‘Seen but Seldom Heard’ is an on-going collaboration between academics from Bournemouth University, pupils from Victoria Education Centre and performance poets, Liv Torc and Jonny Fluffypunk, which enables young people living with a disability to find a voice through poetry. The teenagers involved have produced potent and emotive poems which explore perceptions and representations of disability within society using their own individual and collective experiences. Find out more on their website along with examples of poems produced by the young people and a taste of what the event will involved.
After the stunning success of their inaugural event at the ICCI360 Arena in Weymouth you don’t want to miss out on this opportunity to see these performances so please RSVP now to reserve your place! The performance will begin at 5:00pm and will be followed by a drinks reception where a poetry book will also be available for purchase with proceeds going towards the funding of a Poet in Residence at Victoria Education Centre.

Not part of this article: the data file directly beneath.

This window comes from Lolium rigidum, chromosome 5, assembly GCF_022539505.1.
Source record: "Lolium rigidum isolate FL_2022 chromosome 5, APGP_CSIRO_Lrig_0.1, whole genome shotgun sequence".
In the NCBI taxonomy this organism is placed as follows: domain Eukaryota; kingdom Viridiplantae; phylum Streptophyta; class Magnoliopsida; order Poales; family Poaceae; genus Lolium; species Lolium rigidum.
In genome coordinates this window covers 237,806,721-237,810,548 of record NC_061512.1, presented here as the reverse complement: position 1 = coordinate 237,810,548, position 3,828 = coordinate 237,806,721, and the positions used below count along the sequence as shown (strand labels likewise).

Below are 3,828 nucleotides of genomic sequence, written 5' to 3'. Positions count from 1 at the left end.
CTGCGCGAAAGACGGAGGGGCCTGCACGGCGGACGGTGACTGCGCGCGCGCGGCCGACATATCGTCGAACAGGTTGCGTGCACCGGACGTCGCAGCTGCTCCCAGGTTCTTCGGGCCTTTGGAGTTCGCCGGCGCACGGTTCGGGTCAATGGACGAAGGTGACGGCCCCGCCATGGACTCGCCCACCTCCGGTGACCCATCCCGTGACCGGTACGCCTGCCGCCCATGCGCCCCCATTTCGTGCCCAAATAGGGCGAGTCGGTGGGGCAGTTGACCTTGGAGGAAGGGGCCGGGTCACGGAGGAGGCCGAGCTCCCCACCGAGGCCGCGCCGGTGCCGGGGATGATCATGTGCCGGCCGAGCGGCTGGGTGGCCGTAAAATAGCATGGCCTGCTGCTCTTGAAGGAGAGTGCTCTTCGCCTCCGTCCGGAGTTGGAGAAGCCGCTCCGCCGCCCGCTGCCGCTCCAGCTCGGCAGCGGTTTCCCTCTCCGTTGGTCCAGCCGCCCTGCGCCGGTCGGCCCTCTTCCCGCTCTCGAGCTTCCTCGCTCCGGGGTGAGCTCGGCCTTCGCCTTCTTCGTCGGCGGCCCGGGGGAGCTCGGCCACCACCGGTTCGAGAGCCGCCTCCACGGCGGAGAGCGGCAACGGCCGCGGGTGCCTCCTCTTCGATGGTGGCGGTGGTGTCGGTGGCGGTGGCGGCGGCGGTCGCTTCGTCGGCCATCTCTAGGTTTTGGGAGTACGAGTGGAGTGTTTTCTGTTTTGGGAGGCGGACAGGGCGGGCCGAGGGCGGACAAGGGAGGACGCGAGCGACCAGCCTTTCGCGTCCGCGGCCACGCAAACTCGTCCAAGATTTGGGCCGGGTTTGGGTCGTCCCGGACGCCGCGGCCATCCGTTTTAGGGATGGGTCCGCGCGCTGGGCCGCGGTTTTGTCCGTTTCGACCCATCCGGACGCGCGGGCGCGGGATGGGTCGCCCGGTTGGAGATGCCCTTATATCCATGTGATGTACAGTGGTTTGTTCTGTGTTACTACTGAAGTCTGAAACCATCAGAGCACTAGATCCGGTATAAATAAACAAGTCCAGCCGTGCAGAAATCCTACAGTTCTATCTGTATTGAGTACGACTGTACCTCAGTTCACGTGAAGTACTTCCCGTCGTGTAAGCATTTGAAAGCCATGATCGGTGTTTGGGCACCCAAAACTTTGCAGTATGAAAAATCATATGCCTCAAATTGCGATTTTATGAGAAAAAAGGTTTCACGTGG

Where: Marconi Lecture Theatre
When: 5pm Friday 21st September
Cost: Free but you should RSVP now to reserve your place!
University rankings ‘focus too much on research performance’
International university rankings are not transparent and focus too much on research performance and elite universities, according to a report released on 17 June by the European Universities Association.
Rankings encourage accountability, but are biased and insufficiently transparent, the authors say…..For instance, humanities are ignored by the bibliometric indicators used in global league tables.
The EUA study reviewed 13 international university rankings, and was funded by the Robert Bosch Stiftung in Germany and the Portuguese Calouste Gulbenkian Foundation.